A Tapit half-brother to last year’s Breeders' Cup Juvenile winner New Year's Day also sold for $2.2 million to Sheikh Hamdan al-Maktoum’s Shadwell Farm as Thursday’s trade wound down, making him the sale’s co-leader.
The colt was bred and consigned by Clearsky Farm, as agent. It was the second big-ticket purchase of the day for Shadwell, which earlier in the day went to $1.1 million to acquire another Tapit colt consigned by Clearsky.
"It was a little bit more than I thought we'd have to do," Shadwell vice president and general manager Rick Nichols said, referring to the final price. "There's a whole lot of potential. Sheikh Hamdan will come over soon and look through the yearlings and he'll decide then where he'll run, but I'd say more than likely he'll leave him [in the U.S.] to run. If he wins a Grade 1, he'd definitely be a stallion."
The colt's dam, Justwhistledixie, was a standout during her own racing career, winning the Grade 2 Bonnie Miss Stakes and Grade 2 Davona Dale Stakes and finishing second in the Grade 1 Acorn Stakes. The Dixie Union mare is now the dam of two winners from as many starters. Her first foal, New Year's Day, won two of his three starts in 2013, capped by a victory in the Breeders' Cup Juvenile. An injury forced his retirement prior to his 3-year-old season, and he now stands at Hill 'n' Dale Farm.
The select portion of the Keeneland September sale was dominated by Gainesway sire Tapit, whose 32 horses to sell brought a combined $20,890,000 – just under $12 million ahead of the next-closest sire by gross: Unbridled’s Song, whose 30 yearlings totaled $8,915,000.
Tapit, a 13-year-old son of Pulpit and the current leading North American sire by 2014 progeny earnings, was also the leading sire by average sale price in Book 1 with three or more yearlings sold. His foals’ average price of $652,813 led second-place War Front, whose 14 foals to sell averaged $545,000. Tapit’s four foals to sell for seven figures were also twice as many as the next-closest sires, War Front and Tiznow.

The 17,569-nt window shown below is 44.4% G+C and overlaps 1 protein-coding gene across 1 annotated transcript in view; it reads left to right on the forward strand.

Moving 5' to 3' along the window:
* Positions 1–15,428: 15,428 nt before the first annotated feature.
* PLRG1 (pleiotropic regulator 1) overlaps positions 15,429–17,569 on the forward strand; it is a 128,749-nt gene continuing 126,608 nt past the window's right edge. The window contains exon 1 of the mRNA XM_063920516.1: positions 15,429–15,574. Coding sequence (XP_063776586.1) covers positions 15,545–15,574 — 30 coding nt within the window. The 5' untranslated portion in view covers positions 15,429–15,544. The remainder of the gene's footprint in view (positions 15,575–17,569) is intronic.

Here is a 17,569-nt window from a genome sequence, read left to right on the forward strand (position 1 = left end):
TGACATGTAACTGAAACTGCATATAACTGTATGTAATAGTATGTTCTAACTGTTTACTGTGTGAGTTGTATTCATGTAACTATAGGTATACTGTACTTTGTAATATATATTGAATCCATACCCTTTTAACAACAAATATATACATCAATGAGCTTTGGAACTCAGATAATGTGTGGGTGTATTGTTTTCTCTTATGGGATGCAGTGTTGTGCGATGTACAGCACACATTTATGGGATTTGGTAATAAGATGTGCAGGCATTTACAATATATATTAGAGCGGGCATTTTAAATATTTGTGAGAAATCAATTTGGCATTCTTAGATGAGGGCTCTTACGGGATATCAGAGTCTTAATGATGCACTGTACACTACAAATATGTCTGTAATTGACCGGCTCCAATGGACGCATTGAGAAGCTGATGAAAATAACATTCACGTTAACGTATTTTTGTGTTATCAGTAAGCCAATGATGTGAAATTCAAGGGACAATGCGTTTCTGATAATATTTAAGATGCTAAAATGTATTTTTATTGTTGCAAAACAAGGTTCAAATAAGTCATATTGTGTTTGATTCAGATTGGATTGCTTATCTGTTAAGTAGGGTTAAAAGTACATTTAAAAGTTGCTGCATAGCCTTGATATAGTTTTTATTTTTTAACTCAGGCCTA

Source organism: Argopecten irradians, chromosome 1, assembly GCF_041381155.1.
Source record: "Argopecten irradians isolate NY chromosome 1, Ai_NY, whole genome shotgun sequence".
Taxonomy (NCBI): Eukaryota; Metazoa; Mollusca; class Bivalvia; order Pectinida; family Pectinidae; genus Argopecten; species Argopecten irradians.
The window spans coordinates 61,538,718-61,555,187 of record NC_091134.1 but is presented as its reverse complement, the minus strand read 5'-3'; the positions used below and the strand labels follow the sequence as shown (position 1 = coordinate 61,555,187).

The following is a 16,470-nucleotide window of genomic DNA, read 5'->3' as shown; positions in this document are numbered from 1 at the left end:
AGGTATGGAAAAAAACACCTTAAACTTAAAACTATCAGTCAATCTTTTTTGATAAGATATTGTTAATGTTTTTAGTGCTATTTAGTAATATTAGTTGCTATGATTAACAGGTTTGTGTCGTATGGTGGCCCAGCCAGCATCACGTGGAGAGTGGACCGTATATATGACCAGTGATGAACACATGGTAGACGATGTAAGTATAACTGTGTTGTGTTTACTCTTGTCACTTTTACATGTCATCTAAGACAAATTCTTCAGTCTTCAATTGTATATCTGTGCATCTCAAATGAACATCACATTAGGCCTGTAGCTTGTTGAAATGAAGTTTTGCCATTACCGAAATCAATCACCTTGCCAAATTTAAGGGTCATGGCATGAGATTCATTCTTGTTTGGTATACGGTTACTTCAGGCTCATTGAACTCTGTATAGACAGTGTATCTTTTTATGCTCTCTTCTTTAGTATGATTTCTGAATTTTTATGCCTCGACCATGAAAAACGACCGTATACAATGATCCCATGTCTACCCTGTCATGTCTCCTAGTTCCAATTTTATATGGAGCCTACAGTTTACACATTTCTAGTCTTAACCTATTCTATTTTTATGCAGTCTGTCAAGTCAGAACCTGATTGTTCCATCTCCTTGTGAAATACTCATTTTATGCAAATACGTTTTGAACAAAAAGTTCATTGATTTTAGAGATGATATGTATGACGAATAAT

Lane’s End Farm finished as the leading consignor of Book 1 by gross, with 48 yearlings sold for a combined $17,380,000. The Farish family’s consignment was led by a $1.45 million Dubawi filly out of the English classic winner Casual Look, who sold Wednesday to the Niarchos family’s Flaxman Stables.
John Ferguson, bloodstock adviser for Sheikh Mohammed al-Maktoum’s Godolphin Stable, was the select portion’s leading buyer, with 20 purchases totaling $7,300,000. The group was topped by a $1.2 million Bernardini filly out of the Grade 1 winner Mushka, the highest-priced yearling sold at Monday’s opener.
Thursday’s session replicated the market’s pattern of reduced gross figures with increased averages.
Keeneland reported a total of 128 horses sold on Thursday for a combined $41,585,000, down 0.7 percent compared with last year’s closing session of Book 1, when 142 yearlings were moved for $41,874,000.
The average sale price spiked 10 percent, from $294,887 to $324,883, while the median rose 16 percent, from $210,000 to $225,000. The buyback rate improved, dropping from 26 percent in last year’s Book 1 finale to 23 percent Thursday.
After a dark day on Friday, the auction will continue daily until Sunday, Sept. 21, beginning each day at 10 a.m.
For hip-by-hip results, click here.
- additional reporting by Nicole Russo and Matt Hegarty
Keeneland September yearling sale, Book 1 results:
|2014||473 (-13%)||$142,153,000 (-7%)||$300,535 (+7%)||$240,000 (+16%)||27%|